France not seeking to ‘fuel competition’ in region

Ambassador Marc Abensour

France’s Ambassador for the Indo-Pacific says the Indo-Pacific Strategy should not fuel further strategic competition in the region.

During a recent visit to Fiji, Ambassador Marc Abensour said while there is great interest in the Pacific and different visions, guidelines and strategies for engagement, “at the end of the day, what is most important is that all these different approaches can serve the same purpose, which is to create the conditions for greater autonomy, and greater sovereignty of countries in the Pacific.”

He says France’s approach aligns with the 2050 Blue Pacific Strategy, with its focus on the fight against climate change, maritime security, and humanitarian assistance and disaster relief, underpinned by a commitment to rules-based order.

France’s Indo-Pacific Strategy, was created in response to what is described as a ‘region with polarising tensions and significant global issues’.  It seeks to maintain an area that is open and inclusive, “free from all forms of coercion and founded on multilateralism and the respect of international law”.

It notes that “the Indo-Pacific is an area seeing profound strategic changes. China’s increasing power and territorial claims, as well as the global competition underway with the United States, are weakening the balance of power in the region.

“The context is also marked by transnational threats, proliferation crisis, and security consequences due to climate change that are increasingly evident,” the strategy states.

While the strategy is meant to foster collaboration with its partners, it was designed without the involvement of Kanak and Maohi politicians, according to a French Senate report.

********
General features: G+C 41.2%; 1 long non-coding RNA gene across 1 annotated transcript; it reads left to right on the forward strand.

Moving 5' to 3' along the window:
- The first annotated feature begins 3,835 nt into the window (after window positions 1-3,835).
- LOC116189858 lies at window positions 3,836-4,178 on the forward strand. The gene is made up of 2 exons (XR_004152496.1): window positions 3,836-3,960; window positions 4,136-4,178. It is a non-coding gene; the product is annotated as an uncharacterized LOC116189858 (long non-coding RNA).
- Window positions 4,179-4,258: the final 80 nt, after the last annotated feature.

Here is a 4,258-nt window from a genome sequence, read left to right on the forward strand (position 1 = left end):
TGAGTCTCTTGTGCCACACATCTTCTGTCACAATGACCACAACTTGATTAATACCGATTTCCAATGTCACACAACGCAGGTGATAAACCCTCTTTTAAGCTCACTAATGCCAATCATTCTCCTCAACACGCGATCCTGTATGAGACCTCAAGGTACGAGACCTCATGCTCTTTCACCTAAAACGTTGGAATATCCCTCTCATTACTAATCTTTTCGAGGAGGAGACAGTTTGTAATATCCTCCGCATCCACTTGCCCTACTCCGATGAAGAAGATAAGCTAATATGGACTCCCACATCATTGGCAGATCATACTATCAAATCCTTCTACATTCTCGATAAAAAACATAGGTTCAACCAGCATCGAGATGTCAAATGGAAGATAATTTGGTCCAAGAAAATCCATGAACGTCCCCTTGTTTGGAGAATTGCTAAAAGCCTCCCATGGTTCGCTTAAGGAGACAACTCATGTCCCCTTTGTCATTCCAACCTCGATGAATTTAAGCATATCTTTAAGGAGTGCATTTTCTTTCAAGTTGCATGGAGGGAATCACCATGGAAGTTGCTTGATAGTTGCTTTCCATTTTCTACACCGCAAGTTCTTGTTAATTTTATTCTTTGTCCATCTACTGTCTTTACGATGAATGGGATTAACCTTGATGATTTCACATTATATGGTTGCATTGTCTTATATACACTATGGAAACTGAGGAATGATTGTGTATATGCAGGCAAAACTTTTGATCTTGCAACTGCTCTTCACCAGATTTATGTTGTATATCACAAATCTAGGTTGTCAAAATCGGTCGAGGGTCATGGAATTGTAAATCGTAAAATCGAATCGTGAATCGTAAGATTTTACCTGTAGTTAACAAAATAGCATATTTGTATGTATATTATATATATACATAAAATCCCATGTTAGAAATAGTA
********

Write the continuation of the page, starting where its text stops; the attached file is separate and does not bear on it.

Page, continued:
Ambassador Abensour responds, “What is important to emphasise is the fact that the Indo-Pacific Strategy should serve as a proper vehicle to facilitate the insertion of the French territories within their regional environment and also be a proper vehicle to foster economic diversification of our territories.

“So maybe it (consultation) was not done enough, and so now we have to ensure that the authority from the French territories can also fully measure how the Indo-Pacific strategy can serve their own objectives,” he said.

The Ambassador says France is taking specific measures to deepen its presence in the Pacific: “So we are, for instance, appointing new staff members across our diplomatic network in the region.”

The Ambassador’s mission included visits to New Zealand, and Australia.

The stop in Australia followed tensions over Australia’s decision to break from  a partnership with France through  the Future Submarine Program in 2021.

Ambassador Abensour noted: “It was an episode; we expressed at that time our deep regret, and we think that it is a sovereign decision by the Australian government. I mean, it is a process; we need to rebuild trust, and that takes time. So we should take it step by step and build on some concrete cooperation.

“We are at the moment making an effort to rebuild that partnership with Australia; our two defence ministers met at the Shangri-La Dialogue in Singapore, and then later on the Australian Prime Minister visited France, where we had a two plus two meeting, which had the Minister of Defence and Foreign Affairs from both sides, and we are working on a shared roadmap, which should be adopted soon in Australia,” he said.